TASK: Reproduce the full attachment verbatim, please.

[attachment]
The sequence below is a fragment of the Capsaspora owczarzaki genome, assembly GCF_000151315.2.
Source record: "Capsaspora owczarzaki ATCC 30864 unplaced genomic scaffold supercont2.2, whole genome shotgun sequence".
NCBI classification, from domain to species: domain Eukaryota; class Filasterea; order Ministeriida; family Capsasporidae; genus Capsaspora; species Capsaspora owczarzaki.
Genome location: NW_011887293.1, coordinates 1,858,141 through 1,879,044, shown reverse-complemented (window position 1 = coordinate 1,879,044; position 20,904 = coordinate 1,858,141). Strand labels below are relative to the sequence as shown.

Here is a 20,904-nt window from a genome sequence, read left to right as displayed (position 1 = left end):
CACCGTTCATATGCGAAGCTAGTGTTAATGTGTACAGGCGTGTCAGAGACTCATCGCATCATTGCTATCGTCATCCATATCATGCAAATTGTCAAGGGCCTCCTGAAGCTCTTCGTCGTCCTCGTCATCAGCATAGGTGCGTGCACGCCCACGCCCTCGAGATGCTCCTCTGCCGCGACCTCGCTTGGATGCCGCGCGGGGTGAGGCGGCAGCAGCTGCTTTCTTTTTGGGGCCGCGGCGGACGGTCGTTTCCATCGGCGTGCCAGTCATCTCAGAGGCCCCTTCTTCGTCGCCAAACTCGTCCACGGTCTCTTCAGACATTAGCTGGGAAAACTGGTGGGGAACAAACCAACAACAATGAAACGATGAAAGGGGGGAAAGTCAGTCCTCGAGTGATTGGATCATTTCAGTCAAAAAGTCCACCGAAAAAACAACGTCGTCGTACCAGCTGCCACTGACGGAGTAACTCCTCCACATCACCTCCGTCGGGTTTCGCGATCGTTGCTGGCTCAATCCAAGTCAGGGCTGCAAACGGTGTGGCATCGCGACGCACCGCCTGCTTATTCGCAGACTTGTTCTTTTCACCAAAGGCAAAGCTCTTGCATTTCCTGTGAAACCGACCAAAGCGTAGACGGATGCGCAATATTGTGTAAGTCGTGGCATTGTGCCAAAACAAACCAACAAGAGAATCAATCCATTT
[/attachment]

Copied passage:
The sequence below is a fragment of the Capsaspora owczarzaki genome, assembly GCF_000151315.2.
Source record: "Capsaspora owczarzaki ATCC 30864 unplaced genomic scaffold supercont2.2, whole genome shotgun sequence".
NCBI classification, from domain to species: domain Eukaryota; class Filasterea; order Ministeriida; family Capsasporidae; genus Capsaspora; species Capsaspora owczarzaki.
Genome location: NW_011887293.1, coordinates 1,858,141 through 1,879,044, shown reverse-complemented (window position 1 = coordinate 1,879,044; position 20,904 = coordinate 1,858,141). Strand labels below are relative to the sequence as shown.

Here is a 20,904-nt window from a genome sequence, read left to right as displayed (position 1 = left end):
CACCGTTCATATGCGAAGCTAGTGTTAATGTGTACAGGCGTGTCAGAGACTCATCGCATCATTGCTATCGTCATCCATATCATGCAAATTGTCAAGGGCCTCCTGAAGCTCTTCGTCGTCCTCGTCATCAGCATAGGTGCGTGCACGCCCACGCCCTCGAGATGCTCCTCTGCCGCGACCTCGCTTGGATGCCGCGCGGGGTGAGGCGGCAGCAGCTGCTTTCTTTTTGGGGCCGCGGCGGACGGTCGTTTCCATCGGCGTGCCAGTCATCTCAGAGGCCCCTTCTTCGTCGCCAAACTCGTCCACGGTCTCTTCAGACATTAGCTGGGAAAACTGGTGGGGAACAAACCAACAACAATGAAACGATGAAAGGGGGGAAAGTCAGTCCTCGAGTGATTGGATCATTTCAGTCAAAAAGTCCACCGAAAAAACAACGTCGTCGTACCAGCTGCCACTGACGGAGTAACTCCTCCACATCACCTCCGTCGGGTTTCGCGATCGTTGCTGGCTCAATCCAAGTCAGGGCTGCAAACGGTGTGGCATCGCGACGCACCGCCTGCTTATTCGCAGACTTGTTCTTTTCACCAAAGGCAAAGCTCTTGCATTTCCTGTGAAACCGACCAAAGCGTAGACGGATGCGCAATATTGTGTAAGTCGTGGCATTGTGCCAAAACAAACCAACAAGAGAATCAATCCATTT